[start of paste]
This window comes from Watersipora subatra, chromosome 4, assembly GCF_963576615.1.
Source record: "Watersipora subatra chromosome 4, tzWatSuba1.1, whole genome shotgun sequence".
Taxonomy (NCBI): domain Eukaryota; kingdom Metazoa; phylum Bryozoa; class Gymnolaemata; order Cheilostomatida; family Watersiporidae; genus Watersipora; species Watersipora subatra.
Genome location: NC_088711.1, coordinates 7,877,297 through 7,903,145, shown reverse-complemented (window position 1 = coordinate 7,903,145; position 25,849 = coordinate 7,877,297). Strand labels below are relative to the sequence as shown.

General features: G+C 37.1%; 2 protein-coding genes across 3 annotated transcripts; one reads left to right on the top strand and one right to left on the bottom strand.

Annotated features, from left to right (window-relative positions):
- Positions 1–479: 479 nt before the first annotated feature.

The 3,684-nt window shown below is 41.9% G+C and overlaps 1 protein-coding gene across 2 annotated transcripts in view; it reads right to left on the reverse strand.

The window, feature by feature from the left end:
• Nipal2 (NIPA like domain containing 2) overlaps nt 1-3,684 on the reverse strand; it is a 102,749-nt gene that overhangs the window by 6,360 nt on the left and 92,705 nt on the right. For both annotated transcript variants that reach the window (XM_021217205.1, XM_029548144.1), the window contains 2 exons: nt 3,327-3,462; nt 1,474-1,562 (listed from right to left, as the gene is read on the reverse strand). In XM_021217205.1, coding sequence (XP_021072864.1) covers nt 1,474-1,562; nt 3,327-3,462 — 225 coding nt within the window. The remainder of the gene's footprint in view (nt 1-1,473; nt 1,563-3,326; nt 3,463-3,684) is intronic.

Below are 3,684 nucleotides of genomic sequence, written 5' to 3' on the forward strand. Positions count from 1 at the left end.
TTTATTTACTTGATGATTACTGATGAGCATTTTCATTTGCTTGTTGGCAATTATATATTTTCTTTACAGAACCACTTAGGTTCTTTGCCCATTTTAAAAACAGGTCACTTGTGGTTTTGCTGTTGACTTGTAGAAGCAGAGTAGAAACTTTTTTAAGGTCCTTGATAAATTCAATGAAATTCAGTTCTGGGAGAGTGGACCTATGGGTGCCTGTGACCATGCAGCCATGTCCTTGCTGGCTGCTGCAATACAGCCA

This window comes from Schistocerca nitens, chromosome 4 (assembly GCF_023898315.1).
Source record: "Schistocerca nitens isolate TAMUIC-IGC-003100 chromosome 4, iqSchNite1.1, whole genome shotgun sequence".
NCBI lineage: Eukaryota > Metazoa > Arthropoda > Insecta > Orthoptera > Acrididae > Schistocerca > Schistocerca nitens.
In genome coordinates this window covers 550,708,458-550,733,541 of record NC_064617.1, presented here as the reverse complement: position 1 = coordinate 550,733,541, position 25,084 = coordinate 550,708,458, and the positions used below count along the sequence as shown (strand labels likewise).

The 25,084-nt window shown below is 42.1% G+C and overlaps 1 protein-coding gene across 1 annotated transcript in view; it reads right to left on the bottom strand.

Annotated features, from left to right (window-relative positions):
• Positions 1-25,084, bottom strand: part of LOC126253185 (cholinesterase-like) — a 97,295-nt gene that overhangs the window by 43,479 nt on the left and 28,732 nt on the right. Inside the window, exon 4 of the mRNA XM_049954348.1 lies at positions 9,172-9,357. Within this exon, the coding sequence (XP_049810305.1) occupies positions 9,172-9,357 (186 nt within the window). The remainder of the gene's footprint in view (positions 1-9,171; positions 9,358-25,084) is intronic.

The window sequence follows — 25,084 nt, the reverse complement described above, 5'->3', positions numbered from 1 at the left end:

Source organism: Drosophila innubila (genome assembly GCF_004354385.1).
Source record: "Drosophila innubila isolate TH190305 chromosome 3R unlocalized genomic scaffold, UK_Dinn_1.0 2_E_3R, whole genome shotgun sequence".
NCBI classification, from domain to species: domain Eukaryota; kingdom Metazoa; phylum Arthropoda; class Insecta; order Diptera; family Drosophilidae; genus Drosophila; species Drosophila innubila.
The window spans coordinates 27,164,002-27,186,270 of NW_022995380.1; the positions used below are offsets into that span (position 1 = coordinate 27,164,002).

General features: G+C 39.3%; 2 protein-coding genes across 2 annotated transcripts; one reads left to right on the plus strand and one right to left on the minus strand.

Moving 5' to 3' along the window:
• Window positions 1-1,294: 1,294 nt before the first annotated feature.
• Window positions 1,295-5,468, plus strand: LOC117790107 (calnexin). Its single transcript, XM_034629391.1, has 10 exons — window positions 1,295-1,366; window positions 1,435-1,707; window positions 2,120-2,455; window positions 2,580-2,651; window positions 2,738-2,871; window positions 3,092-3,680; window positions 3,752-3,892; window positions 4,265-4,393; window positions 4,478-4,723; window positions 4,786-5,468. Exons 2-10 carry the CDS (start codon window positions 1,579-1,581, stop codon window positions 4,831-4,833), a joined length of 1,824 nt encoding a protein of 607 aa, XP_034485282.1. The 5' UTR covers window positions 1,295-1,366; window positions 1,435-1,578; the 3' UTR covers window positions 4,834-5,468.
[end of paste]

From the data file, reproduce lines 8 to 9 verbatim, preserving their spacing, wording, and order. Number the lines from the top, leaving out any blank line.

The 3,684-nt window shown below is 41.9% G+C and overlaps 1 protein-coding gene across 2 annotated transcripts in view; it reads right to left on the reverse strand.

The window, feature by feature from the left end: